Effects of sediment nutrients and depth on small-scale spatial heterogeneity of submersed macrophyte communities...
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Ostrofsky, Milton L.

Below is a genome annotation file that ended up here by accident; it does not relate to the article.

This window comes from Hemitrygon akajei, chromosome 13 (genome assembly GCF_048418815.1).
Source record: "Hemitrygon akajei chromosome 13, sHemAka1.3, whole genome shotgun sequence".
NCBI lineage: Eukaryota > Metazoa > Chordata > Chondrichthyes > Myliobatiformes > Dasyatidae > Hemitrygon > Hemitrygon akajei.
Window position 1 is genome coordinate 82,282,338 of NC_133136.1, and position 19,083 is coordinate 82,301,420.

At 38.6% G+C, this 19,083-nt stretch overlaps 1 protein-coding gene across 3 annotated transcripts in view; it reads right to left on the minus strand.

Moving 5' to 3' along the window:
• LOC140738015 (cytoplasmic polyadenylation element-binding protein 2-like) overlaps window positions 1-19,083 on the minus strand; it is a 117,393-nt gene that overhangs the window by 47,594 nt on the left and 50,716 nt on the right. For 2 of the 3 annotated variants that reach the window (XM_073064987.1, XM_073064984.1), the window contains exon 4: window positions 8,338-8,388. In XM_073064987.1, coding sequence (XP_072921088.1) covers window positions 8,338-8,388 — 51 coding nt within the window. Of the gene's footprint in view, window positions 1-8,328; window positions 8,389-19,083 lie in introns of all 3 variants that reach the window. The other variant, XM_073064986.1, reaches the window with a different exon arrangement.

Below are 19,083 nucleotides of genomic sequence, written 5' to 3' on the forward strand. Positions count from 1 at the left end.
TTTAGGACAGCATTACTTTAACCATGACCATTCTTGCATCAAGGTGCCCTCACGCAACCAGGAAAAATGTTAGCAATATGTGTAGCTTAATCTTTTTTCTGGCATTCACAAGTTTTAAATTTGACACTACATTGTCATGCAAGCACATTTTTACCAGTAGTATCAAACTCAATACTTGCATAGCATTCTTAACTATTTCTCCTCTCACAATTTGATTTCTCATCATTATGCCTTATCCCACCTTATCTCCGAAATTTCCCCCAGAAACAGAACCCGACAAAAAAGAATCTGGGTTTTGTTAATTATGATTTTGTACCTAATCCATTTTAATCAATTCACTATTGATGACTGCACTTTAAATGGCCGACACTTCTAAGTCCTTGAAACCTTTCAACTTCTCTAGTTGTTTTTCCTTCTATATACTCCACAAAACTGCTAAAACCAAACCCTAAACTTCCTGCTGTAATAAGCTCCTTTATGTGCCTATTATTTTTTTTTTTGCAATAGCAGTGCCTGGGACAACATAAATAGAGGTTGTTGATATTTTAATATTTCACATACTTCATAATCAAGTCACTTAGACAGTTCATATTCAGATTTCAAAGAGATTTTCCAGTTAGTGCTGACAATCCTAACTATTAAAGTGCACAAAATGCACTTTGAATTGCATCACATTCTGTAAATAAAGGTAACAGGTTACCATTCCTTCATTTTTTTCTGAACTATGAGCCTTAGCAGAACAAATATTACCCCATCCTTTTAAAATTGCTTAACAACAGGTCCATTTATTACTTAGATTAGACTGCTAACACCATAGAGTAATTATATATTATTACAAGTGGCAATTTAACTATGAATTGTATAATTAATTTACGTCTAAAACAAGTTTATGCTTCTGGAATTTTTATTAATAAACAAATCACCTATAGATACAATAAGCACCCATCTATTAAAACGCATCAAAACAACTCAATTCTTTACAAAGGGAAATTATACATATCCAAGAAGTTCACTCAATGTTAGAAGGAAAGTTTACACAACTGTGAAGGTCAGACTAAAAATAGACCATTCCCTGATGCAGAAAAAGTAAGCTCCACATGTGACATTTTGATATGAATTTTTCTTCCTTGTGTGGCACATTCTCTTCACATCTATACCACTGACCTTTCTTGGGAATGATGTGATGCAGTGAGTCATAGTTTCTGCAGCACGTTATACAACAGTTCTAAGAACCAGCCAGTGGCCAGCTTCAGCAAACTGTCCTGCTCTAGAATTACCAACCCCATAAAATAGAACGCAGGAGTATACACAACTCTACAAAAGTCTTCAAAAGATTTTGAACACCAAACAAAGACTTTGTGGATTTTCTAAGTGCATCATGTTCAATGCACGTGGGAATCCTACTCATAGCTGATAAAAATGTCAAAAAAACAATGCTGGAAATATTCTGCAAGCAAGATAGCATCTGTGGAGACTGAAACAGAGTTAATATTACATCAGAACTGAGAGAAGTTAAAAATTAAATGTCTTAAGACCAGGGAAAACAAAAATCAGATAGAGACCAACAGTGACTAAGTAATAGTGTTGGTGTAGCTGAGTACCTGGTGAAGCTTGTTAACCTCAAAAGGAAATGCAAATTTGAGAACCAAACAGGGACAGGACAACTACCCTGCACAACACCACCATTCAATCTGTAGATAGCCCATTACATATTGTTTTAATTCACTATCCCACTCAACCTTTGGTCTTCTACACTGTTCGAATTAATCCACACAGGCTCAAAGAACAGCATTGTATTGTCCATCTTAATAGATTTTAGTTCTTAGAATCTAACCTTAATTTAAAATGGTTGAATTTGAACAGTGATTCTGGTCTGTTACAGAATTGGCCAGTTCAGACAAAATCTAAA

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Sediment concentrations of total and available nitrogen (N), phosphorus (P), and potassium (K) and organic matter from the littoral zone of Lake Pleasant, Pennsylvania, were highly variable. Only organic matter and total N were correlated with depth, however. This result suggests the existence of more complex environmental gradients than the prevailing paradigm of monotonic changes in sediment characteristics with increasing depth. The spatial heterogeneity of submersed aquatic plant communities was significantly correlated with depth, and available N and P. Canonical correspondence analysis demonstrated that these three factors explained 38% of the variance in community structure. Other sediment characteristics (available K, organic matter, and total N, P and K) were not significant by themselves, but all variables combined explained 63% of community-structure variance. Cluster analysis identified species or groups of species typical of endpoints on the depth versus nutrient axes. Myriophyllum exalbescens was typical of deep sites with relatively nutrient-rich sediments, whereas deep nutrient-poor sites were dominated by Vallisneria americana and Megalodonta beckii. Shallow nutrient-rich sites were dominated by several species of Potamogeton and Elodea canadensis, and shallow nutrient-poor sites were dominated by Heteranthera dubia and Najas flexilis. These results demonstrate the importance of sediment characteristics in determining macrophytes’ community structure within lakes.